L: Georgia O’Keeffe, Autumn Leaves, 1924. Oil on canvas. Columbus Museum of Art, Ohio: Museum Purchase, Howald Fund II, 1981.006. R: Georgia O’Keeffe, Starlight Night, Lake George, 1922. Oil on canvas. Private Collection. Images © Georgia O’Keeffe Museum/Artists Rights Society (ARS), New York
Modern Nature: Georgia O'Keeffe and Lake George
Organized by the Hyde Collection, in association with the Georgia O’Keeffe Museum, Modern Nature: Georgia O'Keeffe and Lake George will examine the extraordinary body of work created by the artist of and at Lake George, New York. From 1918 until the early 1930s, Georgia O’Keeffe lived for part of the year at Alfred Stieglitz’s 36-acre family property situated just north of Lake George Village, along the western shore of this 30-mile-long glacial lake in the Adirondack Mountains. Despite the fact that the Lake George work was critical to Georgia O’Keeffe’s development of her signature style of modernism and abstraction, this is the first major exhibition and publication devoted to this period in her career.
During this highly productive decade, O’Keeffe created more than two hundred paintings on canvas and paper in addition to sketches and pastels, making the Lake George years among the most prolific and transformative of her seven-decade career. The exhibition will include 55 of these works, drawn from public and private collections.
On the shores of Lake George, the “Queen of American Lakes,” O’Keeffe found a place to concentrate on her work without the distractions of her life in New York City. Working in her humble studio, nicknamed the “shanty,” she reveled in the discovery of new subjects that included landscapes, flowers, fruit, trees, leaves, and architecture. Lake George served as a rural retreat for the artist, providing the basic material for her art, which in turn evoked the spirit of place that was essential to O’Keeffe’s modern approach to the natural world.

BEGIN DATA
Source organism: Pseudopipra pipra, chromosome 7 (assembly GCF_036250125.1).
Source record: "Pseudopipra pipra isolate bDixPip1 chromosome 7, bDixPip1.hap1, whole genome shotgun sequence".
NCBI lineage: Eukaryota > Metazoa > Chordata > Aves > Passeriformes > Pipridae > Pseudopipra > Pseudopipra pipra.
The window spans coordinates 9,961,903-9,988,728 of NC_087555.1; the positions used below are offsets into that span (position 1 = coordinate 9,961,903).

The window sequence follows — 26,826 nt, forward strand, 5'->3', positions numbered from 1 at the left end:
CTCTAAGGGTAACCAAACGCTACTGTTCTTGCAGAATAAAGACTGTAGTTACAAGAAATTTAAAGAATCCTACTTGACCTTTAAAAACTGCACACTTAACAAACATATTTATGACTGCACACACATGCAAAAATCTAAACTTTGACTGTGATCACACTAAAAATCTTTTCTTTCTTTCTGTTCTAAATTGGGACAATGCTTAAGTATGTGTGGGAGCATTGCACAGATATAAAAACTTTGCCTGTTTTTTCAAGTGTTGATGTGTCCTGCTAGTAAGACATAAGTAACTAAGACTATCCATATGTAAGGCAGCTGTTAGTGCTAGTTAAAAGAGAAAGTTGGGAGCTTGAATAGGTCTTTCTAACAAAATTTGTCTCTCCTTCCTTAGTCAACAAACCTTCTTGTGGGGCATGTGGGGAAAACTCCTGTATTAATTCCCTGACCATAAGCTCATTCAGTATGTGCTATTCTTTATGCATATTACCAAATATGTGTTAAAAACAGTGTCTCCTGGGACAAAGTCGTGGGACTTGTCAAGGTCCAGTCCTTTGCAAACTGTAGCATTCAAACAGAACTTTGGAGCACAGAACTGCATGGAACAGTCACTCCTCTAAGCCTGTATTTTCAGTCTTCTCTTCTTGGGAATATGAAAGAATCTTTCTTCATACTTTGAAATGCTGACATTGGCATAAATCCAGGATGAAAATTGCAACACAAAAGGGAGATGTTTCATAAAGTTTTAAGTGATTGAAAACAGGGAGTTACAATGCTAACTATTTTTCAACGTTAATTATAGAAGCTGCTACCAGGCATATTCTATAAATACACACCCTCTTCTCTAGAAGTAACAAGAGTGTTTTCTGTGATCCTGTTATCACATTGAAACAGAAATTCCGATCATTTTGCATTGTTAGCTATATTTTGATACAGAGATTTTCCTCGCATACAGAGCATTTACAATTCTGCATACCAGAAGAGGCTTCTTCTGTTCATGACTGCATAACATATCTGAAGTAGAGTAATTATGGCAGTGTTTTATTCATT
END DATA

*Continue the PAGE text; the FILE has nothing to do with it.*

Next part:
The exhibition will explore the full range of work she produced—including magnified botanical compositions inspired by the flowers and vegetables that she grew in her garden; telescopic views of a single leaf or pairs of overlapping leaves that are based on the variety of trees that grew around Lake George; architectural subjects, including abstracted paintings of the weathered barns and buildings on the Stieglitz property; and panoramic landscape views of the lake and surrounding hills that influenced her subsequent work in New Mexico.
This exhibition is organized by The Hyde Collection, Glens Falls, New York,in association with the Georgia O’Keeffe Museum, Santa Fe, New Mexico. The exhibition is supported by the National Endowment for the Arts. The foundation sponsor is the Henry Luce Foundation.
The exhibition catalogue was supported by Furthermore: a program of the J. M. Kaplan Fund.
The presentation at the de Young is made possible by:
Ednah Root Foundation
San Francisco Auxiliary of the Fine Arts Museums
Additional support is provided by the Ross Auxiliary of the Fine Arts Museums.